- 42a. [Opposite of perfect pitch] clues NO EAR. Wait, that’s an actual phrase? I’ve never seen it, but I’m pretty sure it describes me.
- 39d. [Unwanted playground game teammate] is the LAST PICK. That definitely describes the fifth-grade version of me.
- 3d. [Twinkie or Ding Dong] is a SNACK CAKE. Have you eaten any Hostess cakes lately? They’re either worse than they used to be, or I’ve lost the NO TASTE I had in childhood to go along with my NO EAR.
- 9d. [The N.Y. Nets were its last champion] clues the ABA, or American Basketball Association. The Nets were originally not a New Jersey team? Who knew?
Patrick Jordan’s CrosSynergy/Washington Post crossword, “Emotional Spectrum” – Sam Donaldson’s review
Today’s puzzle features four colorful ways of portraying emotional states:
- 21-Across: [Colorfully happy?] = TICKLED PINK. I remember this phrase as a theme entry from another great crossword, but this theme’s different.
- 56-Across: [Colorfully sad?] = IN A BLUE FUNK. Hmm. A sad person can be described simply as “blue”–no additional words required. That makes this one a little different from the others (well, that and the fact it has four words, but who’s counting?). Accordingly, it was the hardest for me to figure out.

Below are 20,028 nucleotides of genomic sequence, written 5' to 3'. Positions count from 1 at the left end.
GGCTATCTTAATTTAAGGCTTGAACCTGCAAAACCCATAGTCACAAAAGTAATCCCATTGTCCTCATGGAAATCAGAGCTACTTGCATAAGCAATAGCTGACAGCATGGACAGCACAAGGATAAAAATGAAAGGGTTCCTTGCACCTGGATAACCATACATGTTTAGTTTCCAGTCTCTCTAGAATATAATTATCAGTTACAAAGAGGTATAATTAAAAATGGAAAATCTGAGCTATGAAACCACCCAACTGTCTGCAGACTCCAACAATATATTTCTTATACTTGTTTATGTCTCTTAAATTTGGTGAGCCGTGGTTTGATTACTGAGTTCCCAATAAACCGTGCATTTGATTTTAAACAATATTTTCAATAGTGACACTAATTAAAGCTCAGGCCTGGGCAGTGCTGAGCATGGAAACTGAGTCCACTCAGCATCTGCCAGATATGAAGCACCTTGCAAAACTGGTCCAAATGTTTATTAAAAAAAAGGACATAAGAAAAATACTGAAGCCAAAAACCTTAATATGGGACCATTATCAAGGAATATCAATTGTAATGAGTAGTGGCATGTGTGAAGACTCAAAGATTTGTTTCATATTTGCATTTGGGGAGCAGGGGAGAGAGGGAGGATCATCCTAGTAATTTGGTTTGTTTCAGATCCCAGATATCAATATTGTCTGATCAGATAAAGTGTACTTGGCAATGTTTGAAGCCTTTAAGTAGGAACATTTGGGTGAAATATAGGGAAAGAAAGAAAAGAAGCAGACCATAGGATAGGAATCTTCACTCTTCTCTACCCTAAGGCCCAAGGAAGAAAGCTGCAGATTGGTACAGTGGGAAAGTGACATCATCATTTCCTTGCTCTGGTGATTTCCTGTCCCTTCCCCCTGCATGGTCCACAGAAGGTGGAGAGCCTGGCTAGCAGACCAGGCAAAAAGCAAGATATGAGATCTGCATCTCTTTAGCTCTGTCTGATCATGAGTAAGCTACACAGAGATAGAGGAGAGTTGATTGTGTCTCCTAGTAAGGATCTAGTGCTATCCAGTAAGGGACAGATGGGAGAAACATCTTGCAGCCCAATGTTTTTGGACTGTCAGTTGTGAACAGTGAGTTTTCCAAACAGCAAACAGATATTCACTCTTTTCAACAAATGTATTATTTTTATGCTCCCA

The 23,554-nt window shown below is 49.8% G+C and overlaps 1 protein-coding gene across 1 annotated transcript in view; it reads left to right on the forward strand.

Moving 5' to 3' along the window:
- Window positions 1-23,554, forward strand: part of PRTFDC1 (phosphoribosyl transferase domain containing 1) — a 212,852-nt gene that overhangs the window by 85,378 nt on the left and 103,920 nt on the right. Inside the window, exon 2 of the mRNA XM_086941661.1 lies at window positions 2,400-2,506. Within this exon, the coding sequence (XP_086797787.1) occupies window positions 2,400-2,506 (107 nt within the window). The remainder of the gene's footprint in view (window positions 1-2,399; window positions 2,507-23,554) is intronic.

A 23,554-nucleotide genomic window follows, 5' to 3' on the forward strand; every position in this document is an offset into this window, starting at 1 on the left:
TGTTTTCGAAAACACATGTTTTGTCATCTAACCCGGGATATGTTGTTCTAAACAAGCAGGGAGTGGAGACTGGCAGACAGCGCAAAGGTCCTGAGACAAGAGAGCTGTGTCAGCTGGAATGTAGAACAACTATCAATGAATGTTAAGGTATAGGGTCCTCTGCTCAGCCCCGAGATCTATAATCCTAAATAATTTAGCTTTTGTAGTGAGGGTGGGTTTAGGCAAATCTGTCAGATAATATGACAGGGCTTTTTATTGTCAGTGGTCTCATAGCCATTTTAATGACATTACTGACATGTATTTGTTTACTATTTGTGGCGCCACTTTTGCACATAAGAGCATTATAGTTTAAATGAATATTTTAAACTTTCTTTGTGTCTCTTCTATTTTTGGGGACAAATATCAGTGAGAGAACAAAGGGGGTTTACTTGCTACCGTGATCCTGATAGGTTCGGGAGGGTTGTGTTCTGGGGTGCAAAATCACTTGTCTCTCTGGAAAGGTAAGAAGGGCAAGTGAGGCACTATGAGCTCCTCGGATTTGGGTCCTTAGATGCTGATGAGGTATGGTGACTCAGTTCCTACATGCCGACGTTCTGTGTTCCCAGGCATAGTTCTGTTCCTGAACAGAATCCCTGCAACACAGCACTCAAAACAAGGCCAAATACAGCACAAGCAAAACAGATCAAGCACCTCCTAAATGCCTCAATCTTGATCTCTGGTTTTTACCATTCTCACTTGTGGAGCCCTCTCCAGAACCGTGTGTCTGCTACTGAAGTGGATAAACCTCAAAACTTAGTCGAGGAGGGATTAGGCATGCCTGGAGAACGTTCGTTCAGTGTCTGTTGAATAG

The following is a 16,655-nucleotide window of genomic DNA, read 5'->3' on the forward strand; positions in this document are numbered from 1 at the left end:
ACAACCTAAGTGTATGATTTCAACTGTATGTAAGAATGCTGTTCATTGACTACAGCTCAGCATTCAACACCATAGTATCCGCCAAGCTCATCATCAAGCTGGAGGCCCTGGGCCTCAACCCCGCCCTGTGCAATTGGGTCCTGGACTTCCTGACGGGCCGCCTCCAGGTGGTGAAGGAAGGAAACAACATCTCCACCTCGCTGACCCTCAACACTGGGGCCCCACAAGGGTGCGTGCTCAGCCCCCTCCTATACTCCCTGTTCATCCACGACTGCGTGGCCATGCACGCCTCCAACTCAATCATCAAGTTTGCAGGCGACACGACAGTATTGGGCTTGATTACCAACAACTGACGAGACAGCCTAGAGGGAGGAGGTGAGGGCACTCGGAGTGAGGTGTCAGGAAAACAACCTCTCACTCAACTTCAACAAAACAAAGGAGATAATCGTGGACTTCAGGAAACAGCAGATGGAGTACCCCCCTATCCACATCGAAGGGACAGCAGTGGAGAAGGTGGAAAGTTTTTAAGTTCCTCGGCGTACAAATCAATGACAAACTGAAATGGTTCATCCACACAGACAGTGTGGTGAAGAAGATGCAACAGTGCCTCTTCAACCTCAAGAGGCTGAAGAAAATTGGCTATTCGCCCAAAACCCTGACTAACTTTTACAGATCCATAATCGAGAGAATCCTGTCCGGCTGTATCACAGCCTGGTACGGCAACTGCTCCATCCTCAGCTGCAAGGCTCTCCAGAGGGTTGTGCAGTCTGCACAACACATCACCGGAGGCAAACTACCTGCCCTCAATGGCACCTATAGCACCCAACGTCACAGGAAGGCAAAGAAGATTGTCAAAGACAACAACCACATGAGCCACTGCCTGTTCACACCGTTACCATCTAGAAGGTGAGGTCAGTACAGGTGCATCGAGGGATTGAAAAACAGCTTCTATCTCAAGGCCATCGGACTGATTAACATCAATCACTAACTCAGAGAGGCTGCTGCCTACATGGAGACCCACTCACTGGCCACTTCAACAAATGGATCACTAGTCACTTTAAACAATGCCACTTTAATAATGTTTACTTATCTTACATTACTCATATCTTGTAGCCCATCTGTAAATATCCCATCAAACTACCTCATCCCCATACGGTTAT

- 3-Down: [Colorfully envious?] = GREEN-EYED. If green-eyed people are perpetually jealous, then perhaps brown-eyed people are perpetually full of it. (And hazel-eyed people like me are just nutty.)
- 36-Across: [Colorfully angry?] = SEEING RED.
There are 40 squares devoted to the theme, and the pinwheel layout of the theme entries (two Across, two Down) gives Jordan considerable freedom to devise a snazzy grid. I love MUZAK, the [Elevator rider’s earful], smack dab in the grid’s center. Other great fill includes BAD EGG, I QUIT, and THE TOY, a [1982 Pryor/Gleason comedy]. I even liked Star-KIST tuna.
The center section alone contains a J, a K, and a Z, so it comes as no surprise that the grid’s a pangram. My favorite clues included [Allstate’s hands, for one] for LOGO, [Wrestle or Beatle suffix] for MANIA, and [Adjective for Dolly Parton] for BUXOM.